Traffic police officers sent to Taru to help ease massive jam


A contingent of traffic police officers from Kwale County has been sent to the Taru stretch of the Mombasa-Nairobi highway to help ease a massive traffic jam.

The gridlock, which has persisted for over 48 hours since Tuesday, was caused by unfinished work on a road diversion in Taru and a heavy downpour that has rendered the muddy stretch impassable.

Kwale County Commissioner Evans Achoki and Coast regional Traffic Commander Martin Kariuki took the move after vehicles were stuck for two days.

The two officers went to the Taru diversion on Thursday to assess the crisis.

“We sent many officers last night to deal with the issue. Trucks will be guided, buses and private cars will be diverted onto the standard gauge railway road to ease the problem.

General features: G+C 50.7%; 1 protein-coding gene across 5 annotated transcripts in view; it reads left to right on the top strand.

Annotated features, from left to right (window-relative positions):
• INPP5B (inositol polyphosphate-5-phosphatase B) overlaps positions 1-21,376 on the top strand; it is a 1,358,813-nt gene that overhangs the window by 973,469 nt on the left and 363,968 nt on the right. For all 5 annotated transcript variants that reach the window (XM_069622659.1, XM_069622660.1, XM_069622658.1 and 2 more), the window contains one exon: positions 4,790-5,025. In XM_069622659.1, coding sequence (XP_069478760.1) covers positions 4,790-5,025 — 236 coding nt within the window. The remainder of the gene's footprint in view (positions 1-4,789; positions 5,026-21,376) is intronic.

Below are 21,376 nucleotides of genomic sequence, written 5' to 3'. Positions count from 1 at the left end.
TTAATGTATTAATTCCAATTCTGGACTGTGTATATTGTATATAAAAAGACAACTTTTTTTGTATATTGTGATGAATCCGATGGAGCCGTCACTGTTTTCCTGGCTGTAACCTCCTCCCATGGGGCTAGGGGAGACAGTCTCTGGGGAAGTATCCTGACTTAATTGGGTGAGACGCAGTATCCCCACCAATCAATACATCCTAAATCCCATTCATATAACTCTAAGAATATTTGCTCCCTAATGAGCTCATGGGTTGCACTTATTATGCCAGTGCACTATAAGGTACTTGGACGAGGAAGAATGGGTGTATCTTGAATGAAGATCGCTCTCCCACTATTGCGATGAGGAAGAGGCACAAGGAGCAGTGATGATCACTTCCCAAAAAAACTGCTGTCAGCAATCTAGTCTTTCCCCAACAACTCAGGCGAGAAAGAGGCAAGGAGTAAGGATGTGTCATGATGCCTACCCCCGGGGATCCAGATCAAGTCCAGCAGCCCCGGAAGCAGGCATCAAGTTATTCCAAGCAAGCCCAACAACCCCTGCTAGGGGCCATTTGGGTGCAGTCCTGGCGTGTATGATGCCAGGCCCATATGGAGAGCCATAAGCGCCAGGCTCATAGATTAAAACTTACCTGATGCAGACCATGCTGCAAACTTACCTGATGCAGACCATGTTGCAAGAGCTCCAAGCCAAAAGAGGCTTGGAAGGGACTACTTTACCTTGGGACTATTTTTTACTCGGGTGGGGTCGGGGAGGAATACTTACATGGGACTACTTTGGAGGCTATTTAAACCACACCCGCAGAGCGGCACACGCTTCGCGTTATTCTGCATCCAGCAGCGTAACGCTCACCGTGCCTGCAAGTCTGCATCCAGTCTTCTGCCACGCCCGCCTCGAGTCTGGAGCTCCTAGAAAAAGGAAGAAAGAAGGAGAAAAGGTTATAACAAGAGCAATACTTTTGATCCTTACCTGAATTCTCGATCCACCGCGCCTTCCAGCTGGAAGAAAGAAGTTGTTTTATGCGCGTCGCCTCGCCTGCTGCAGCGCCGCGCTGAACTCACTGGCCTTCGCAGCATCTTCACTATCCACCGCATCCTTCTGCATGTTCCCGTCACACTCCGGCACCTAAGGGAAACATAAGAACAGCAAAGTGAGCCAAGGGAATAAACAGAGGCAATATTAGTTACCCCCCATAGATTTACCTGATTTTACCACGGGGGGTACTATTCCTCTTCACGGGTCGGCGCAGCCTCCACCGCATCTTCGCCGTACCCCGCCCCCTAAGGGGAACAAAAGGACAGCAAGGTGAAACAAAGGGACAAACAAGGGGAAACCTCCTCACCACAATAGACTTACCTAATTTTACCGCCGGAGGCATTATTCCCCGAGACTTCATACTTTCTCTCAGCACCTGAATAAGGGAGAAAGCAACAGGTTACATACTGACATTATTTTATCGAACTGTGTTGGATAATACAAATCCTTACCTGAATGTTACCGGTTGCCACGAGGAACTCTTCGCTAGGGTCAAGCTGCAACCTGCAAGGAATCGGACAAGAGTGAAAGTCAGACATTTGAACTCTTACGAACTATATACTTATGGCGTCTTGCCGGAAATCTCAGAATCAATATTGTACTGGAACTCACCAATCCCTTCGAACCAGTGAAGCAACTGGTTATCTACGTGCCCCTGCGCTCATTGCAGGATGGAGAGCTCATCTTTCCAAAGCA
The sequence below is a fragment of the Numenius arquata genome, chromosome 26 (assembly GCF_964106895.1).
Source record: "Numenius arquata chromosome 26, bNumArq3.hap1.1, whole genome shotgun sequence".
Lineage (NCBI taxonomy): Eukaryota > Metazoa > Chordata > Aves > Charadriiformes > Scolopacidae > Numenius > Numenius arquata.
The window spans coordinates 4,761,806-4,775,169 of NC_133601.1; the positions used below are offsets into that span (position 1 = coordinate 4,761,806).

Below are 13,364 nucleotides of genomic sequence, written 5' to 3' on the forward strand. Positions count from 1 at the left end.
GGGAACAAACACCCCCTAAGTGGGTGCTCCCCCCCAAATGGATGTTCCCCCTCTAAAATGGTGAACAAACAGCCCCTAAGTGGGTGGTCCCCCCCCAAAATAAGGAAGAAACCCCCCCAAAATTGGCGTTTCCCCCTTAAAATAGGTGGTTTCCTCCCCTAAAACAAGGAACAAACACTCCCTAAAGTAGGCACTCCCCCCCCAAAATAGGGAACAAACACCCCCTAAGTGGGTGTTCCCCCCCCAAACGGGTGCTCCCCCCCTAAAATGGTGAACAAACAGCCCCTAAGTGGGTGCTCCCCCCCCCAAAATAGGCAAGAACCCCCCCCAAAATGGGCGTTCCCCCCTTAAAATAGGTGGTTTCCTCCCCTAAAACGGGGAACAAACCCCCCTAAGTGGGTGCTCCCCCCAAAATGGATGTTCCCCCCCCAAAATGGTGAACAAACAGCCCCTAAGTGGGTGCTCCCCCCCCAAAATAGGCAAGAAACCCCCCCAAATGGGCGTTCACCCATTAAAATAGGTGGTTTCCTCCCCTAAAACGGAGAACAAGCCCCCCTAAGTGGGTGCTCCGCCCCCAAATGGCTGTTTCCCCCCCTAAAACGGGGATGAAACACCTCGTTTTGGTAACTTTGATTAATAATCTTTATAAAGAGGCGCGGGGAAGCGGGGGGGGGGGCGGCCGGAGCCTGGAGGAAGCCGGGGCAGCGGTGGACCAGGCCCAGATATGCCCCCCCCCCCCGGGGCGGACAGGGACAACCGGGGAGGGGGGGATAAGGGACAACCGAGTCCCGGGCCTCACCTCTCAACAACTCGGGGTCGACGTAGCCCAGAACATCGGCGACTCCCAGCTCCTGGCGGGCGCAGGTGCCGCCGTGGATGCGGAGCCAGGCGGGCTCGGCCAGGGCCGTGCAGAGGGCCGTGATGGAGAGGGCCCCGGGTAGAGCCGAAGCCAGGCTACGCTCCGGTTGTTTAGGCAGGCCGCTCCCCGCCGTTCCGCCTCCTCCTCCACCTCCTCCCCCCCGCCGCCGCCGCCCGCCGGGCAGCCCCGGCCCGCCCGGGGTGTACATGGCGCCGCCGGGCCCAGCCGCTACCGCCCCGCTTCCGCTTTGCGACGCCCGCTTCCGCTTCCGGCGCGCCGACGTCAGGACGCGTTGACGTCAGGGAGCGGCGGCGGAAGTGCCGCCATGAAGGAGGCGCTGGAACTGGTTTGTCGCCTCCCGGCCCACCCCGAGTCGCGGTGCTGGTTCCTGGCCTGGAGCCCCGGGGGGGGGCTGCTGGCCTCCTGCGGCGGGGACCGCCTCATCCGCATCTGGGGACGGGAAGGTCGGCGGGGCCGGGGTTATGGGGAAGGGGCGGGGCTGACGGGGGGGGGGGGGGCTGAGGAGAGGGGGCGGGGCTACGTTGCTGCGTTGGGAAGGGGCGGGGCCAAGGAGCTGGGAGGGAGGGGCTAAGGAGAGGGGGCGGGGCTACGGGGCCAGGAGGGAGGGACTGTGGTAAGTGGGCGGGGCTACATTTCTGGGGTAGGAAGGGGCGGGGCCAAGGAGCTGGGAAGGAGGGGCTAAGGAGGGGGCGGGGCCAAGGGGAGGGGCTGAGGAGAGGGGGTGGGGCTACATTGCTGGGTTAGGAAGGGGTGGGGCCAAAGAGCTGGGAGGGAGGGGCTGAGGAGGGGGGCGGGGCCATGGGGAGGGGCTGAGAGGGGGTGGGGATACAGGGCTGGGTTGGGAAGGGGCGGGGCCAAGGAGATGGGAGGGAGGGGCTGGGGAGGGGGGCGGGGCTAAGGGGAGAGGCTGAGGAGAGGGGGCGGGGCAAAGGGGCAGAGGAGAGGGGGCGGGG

“We hope that by noon today (Thursday), traffic will have begun flowing,” Mr Achoki has said by phone.

Buses that left Nairobi and upcountry points were still stuck in the area, according to a driver with the Mash Bus company, Mr Joseph Were.

“It’s terrible. Children are yelling in my bus due to hunger.

“Parents are devastated and helpless. We don’t know when we will arrive in Mombasa as vehicles are not moving”, said Mr Were.

Mombasa Governor Hassan Ali Joho on Thursday appealed to President Uhuru Kenyatta to intervene and instruct the relevant departments to take immediate action to rectify the situation.

In a statement, Mr Joho said the situation had become disastrous and needed urgent and proper attention.

He said the jam was caused by the poor state of the road and delayed construction, adding that the situation had not only harmed business in the Coast region but Kenya at large.

“It has become extremely difficult to get in and out of Coast Region; this has deeply inconvenienced bus commuters and interrupted many businesses,” said Mr Joho.

Governor Joho added: “Food supplies from upcountry have become irregular, getting cargo out of the port to its various destinations across the East and Central African regions has become a challenge, and it has even become impossible to get a newspaper.”